Limits...
Variation in haemodynamic monitoring for major surgery in European nations: secondary analysis of the EuSOS dataset.

Ahmad T, Beilstein CM, Aldecoa C, Moreno RP, Molnár Z, Novak-Jankovic V, Hofer CK, Sander M, Rhodes A, Pearse RM - Perioper Med (Lond) (2015)

Bottom Line: This is a secondary analysis of a previously published observational study.Nine hundred sixty patients (7.9 %) were monitored using arterial waveform analysis, 238 patients (2.0 %) using oesophageal Doppler ultrasound, 55 patients (0.5 %) using a pulmonary artery catheter and 44 patients (2.0 %) using other technologies.The use of both technologies varies widely across Europe.

View Article: PubMed Central - PubMed

Affiliation: Barts and The London School of Medicine and Dentistry, Queen Mary University of London, London, UK.

ABSTRACT

Background: The use of cardiac output monitoring may improve patient outcomes after major surgery. However, little is known about the use of this technology across nations.

Methods: This is a secondary analysis of a previously published observational study. Patients aged 16 years and over undergoing major non-cardiac surgery in a 7-day period in April 2011 were included into this analysis. The objective is to describe prevalence and type of cardiac output monitoring used in major surgery in Europe.

Results: Included in the analysis were 12,170 patients from the surgical services of 426 hospitals in 28 European nations. One thousand four hundred and sixteen patients (11.6 %) were exposed to cardiac output monitoring, and 2343 patients (19.3 %) received a central venous catheter. Patients with higher American Society of Anesthesiologists (ASA) scores were more frequently exposed to cardiac output monitoring (ASA I and II, 643 patients [8.6 %]; ASA III-V, 768 patients [16.2 %]; p < 0.01) and central venous catheter (ASA I and II, 874 patients [11.8 %]; ASA III-V, 1463 patients [30.9 %]; p < 0.01). In elective surgery, 990 patients (10.8 %) were exposed to cardiac output monitoring, in urgent surgery 252 patients (11.7 %) and in emergency surgery 173 patients (19.8 %). A central venous catheter was used in 1514 patients (16.6 %) undergoing elective, in 480 patients (22.2 %) undergoing urgent and in 349 patients (39.9 %) undergoing emergency surgery. Nine hundred sixty patients (7.9 %) were monitored using arterial waveform analysis, 238 patients (2.0 %) using oesophageal Doppler ultrasound, 55 patients (0.5 %) using a pulmonary artery catheter and 44 patients (2.0 %) using other technologies. Across nations, cardiac output monitoring use varied from 0.0 % (0/249 patients) to 27.5 % (19/69 patients), whilst central venous catheter use varied from 5.6 % (7/125 patients) to 43.2 % (16/37 patients).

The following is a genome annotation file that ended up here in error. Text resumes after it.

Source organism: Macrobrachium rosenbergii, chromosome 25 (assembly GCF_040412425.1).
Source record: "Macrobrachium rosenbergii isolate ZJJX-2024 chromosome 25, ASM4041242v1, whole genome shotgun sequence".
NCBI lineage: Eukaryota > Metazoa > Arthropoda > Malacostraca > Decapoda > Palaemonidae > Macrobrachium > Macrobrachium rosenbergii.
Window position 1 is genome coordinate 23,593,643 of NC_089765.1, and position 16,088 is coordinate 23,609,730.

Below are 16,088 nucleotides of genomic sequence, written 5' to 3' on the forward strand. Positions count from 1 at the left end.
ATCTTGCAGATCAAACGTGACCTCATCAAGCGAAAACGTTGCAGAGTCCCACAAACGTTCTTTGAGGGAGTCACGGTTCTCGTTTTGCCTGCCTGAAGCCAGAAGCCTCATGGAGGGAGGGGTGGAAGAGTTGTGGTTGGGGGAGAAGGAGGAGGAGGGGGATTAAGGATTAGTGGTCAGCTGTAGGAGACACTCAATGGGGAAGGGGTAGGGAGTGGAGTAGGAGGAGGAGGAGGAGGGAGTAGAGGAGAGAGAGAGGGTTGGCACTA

Conclusions: One in ten patients undergoing major surgery is exposed to cardiac output monitoring whilst one in five receives a central venous catheter. The use of both technologies varies widely across Europe.

Trial registration: ClinicalTrials.gov Identifier: NCT01203605. Date of registration: 15.09.2010.

No MeSH data available.


Variation in use of cardiac output monitoring and central venous catheter in European nations. Data is presented in % of patients with any type of cardiac output monitoring (bar) and central venous catheter (black diamond) per nation. Only nations with more than ten recruited patients are included into this graph. UK United Kingdom
© Copyright Policy - OpenAccess
Related In: Results  -  Collection

License 1 - License 2
getmorefigures.php?uid=PMC4581514&req=5